Following Weber, Habermas sees specialisation as the key historical development, which leads to the alienating, effects of modernity that 'permeates and fragments everyday consciousness'. Exploding Cinema can be a seen as a site of reintegration: an active audience; an MC as a live intermediary; an integration of live performance; a close alliance with other cultures of resistance.[5] But it also still sees itself within the separate category of 'film' even if this is marginalised. I have tried to reframe Exploding Cinema activity by relating it to 'amateur film', a category which breaks the professional envelop and reconnects the representation with everyday life - to make this connection, which is latent within Exploding Cinema practice, realised as discourse. However this implies that a full evaluation of Exploding Cinema may first require a radical legitimation of the realm of amateur film.

Habermas points out that the 'socio-psychological costs' of this limited version of rationality, which Lukacs calls reification, are in the last count borne by individuals. They surface as widespread neurotic illnesses, addictions, psychosomatic disorders and behavioural and emotional difficulties. Or they find  more conscious expression in criminal actions, protest groups and religious cults. [6] Lukacs thought that reification, although it runs deep, has a limit. This limit can be seen as the potential of rational argument to be self-reflexive and transcend its occupational use by oppressive agencies. Habermas agrees with this optimistic analysis in contrast to Adorno and Horkheimer, and thinks that freedom and ideals of reconciliation are ingrained in the mechanisms of the linguistically mediated sociation of humanity.



[1] TCA1 p143


[2] TCA1 p280


[3] Habermas looks for semantic theories that could be useful in developing a social theory of action. He briefly considers Reference Semantics then moves on to the Truth Semantics founded by Frege and developed by Wittgenstein. This "gives centre stage to the relation between sentence and state of affairs between language and the world". (TCA1 p276) This is a radical disengagement from the semantics that atomises the world into names and things.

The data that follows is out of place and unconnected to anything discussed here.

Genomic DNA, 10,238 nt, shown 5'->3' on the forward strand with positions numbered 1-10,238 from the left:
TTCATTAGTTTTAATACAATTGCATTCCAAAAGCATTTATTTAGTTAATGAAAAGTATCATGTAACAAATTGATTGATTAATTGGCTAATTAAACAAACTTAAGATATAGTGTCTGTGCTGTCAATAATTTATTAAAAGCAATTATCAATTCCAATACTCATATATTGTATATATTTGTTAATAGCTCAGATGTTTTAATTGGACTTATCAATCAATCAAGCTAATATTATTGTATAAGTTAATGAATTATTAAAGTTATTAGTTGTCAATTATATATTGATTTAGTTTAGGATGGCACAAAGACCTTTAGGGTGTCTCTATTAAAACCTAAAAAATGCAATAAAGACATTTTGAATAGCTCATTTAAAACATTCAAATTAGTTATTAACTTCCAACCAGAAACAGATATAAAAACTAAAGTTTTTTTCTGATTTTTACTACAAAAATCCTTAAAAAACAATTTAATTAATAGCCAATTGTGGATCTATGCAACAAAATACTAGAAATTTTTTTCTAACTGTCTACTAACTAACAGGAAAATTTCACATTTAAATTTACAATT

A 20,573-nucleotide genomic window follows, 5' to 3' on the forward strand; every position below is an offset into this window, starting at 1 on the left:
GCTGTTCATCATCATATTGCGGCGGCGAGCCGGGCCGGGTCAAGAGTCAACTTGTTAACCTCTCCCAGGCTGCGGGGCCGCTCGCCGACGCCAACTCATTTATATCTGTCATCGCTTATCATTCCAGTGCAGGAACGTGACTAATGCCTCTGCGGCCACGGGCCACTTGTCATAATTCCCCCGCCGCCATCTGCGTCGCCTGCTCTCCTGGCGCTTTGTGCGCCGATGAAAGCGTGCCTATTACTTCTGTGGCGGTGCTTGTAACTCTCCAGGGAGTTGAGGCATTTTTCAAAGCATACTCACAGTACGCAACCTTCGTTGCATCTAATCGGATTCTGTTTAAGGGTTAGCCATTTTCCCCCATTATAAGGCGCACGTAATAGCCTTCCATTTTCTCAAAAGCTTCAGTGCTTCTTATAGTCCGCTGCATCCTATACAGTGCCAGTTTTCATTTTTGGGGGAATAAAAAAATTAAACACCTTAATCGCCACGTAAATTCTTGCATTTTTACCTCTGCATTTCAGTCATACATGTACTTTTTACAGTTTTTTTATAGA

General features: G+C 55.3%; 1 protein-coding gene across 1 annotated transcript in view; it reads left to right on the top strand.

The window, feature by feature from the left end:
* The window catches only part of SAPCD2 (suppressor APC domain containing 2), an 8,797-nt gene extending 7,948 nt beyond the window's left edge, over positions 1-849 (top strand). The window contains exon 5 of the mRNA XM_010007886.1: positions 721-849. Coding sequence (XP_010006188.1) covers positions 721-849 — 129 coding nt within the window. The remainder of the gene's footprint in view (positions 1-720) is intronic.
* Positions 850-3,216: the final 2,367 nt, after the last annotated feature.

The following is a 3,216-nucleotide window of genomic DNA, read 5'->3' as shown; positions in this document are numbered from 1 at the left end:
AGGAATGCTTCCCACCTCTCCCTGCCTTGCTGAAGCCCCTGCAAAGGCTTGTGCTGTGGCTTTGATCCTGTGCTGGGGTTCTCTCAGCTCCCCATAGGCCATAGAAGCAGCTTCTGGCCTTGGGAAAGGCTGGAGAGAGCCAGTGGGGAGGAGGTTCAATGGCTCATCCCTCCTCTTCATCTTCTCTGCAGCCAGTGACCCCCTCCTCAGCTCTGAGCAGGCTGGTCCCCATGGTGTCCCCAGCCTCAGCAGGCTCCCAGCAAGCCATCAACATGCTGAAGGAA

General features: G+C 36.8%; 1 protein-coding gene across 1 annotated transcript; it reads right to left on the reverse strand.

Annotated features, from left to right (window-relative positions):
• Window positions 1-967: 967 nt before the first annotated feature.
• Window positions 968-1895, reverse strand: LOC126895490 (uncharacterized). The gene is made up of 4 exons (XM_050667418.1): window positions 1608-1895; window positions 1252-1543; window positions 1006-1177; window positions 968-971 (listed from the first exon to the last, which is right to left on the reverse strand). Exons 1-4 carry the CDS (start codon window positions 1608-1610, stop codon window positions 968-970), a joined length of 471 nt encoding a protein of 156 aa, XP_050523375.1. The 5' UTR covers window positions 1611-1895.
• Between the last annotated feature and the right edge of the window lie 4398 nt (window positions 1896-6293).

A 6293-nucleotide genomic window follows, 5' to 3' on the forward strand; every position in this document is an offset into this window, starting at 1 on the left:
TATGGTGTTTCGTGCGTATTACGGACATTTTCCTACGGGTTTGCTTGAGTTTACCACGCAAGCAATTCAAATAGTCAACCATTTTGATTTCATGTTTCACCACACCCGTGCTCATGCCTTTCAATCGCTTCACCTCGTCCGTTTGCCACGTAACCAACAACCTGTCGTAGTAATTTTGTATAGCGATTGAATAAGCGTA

J.L. Austin and John Searle extended these ideas to speech acts no longer limited to representations. The 'speech act' is opened up to the 'multiplicity of illocutionary forces'. Habermas thinks that this direction could be fruitful if taken along with Wittgenstein's concept of 'background knowledge' to construct a concept of the lifeworld. This could be used to help distinguish communications motivated by egocentric calculations of success from communications orientated to understanding. (TCA1 p286) Habermas then analyses the reception of Weber's ideas by the German Marxist tradition of the 'Philosophy of Consciousness' and particularly his intellectual family The Frankfurt School. The three main works discussed are George Lukac's, History of Class Consciousness (Orig. 1922, Cambridge, Mass. 1971), Theodor Adorno and Max Horkheimer's Dialectics of Enlightenment (orig. 1945 NY 1972) and Horkheimer's Eclipse of Reason' (orig. completed 1946, NY 1974), which is an exposition of the main themes of The Dialectics of Enlightenment.

[4] TCA1 p340


[5] The illustration of these points will come later as I build a historical representation of Exploding Cinema activity.


[6] TCA1 p369